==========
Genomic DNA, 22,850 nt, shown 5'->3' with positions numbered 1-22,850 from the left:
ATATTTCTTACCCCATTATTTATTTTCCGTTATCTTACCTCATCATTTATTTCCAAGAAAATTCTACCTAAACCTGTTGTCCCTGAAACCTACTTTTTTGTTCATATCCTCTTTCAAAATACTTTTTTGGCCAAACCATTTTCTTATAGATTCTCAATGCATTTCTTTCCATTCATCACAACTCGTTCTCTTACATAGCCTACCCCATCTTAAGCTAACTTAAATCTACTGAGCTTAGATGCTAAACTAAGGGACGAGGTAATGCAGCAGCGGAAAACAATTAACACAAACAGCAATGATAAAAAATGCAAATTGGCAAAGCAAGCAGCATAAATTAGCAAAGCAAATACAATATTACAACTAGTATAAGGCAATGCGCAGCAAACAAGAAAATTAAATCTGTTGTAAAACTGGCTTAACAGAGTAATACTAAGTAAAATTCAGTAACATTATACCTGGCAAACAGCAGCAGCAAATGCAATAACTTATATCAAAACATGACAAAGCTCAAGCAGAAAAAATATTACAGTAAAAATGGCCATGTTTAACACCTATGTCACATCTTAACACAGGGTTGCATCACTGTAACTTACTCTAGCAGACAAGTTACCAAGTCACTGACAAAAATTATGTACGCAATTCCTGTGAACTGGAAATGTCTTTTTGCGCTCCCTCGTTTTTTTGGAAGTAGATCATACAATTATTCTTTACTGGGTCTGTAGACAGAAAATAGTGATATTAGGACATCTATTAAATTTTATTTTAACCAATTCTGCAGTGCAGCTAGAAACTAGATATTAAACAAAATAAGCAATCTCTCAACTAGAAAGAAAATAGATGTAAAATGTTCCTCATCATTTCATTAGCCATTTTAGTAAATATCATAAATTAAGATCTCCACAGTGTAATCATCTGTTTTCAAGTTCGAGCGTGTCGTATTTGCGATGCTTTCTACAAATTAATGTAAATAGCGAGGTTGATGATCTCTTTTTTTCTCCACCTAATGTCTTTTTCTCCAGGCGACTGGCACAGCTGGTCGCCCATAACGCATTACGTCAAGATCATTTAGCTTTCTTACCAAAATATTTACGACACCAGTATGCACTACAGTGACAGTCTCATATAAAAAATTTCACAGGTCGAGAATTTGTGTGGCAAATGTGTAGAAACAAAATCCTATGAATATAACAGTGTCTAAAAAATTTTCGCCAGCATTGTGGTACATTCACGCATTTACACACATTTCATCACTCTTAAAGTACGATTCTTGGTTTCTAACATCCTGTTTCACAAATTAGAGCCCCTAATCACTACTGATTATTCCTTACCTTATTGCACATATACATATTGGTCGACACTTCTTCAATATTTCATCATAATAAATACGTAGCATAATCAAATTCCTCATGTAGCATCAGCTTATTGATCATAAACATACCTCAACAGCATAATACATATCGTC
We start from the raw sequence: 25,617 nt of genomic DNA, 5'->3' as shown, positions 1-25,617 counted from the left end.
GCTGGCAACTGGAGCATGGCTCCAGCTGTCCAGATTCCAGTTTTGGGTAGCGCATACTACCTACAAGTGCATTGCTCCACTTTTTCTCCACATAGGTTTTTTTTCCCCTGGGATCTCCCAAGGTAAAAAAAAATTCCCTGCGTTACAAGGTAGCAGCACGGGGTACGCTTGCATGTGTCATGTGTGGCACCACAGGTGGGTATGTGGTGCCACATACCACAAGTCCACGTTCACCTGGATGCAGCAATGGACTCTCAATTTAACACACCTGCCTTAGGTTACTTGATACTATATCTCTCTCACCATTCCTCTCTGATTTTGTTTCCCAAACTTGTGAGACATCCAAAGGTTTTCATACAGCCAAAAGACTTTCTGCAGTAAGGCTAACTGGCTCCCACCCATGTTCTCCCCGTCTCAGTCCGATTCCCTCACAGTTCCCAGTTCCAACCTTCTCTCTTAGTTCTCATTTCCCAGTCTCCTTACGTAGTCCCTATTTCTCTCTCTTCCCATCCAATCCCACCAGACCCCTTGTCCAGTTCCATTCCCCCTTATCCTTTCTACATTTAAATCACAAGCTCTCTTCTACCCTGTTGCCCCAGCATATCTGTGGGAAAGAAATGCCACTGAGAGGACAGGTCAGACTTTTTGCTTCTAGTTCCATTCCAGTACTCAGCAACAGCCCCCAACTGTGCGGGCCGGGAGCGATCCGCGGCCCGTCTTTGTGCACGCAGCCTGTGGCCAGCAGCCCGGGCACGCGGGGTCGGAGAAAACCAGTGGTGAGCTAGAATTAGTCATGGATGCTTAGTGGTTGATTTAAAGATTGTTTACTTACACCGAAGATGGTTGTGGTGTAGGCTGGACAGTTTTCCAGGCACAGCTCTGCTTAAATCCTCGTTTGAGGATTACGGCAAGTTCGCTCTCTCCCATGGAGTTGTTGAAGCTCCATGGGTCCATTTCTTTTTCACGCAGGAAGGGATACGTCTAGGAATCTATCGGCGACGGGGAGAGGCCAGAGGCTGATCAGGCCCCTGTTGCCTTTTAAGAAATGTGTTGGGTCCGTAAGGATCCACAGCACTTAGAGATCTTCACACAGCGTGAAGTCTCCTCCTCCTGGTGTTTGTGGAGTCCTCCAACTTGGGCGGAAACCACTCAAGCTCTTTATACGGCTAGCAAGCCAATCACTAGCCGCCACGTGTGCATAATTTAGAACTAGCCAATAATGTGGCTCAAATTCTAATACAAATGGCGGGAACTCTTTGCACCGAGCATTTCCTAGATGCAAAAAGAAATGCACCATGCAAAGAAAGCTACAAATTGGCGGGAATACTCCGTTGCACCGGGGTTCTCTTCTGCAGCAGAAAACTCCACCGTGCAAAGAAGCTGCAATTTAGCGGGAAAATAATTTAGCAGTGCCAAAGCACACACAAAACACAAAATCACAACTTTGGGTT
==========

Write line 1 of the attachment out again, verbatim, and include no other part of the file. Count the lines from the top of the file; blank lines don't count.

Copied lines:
Genomic DNA, 22,850 nt, shown 5'->3' with positions numbered 1-22,850 from the left: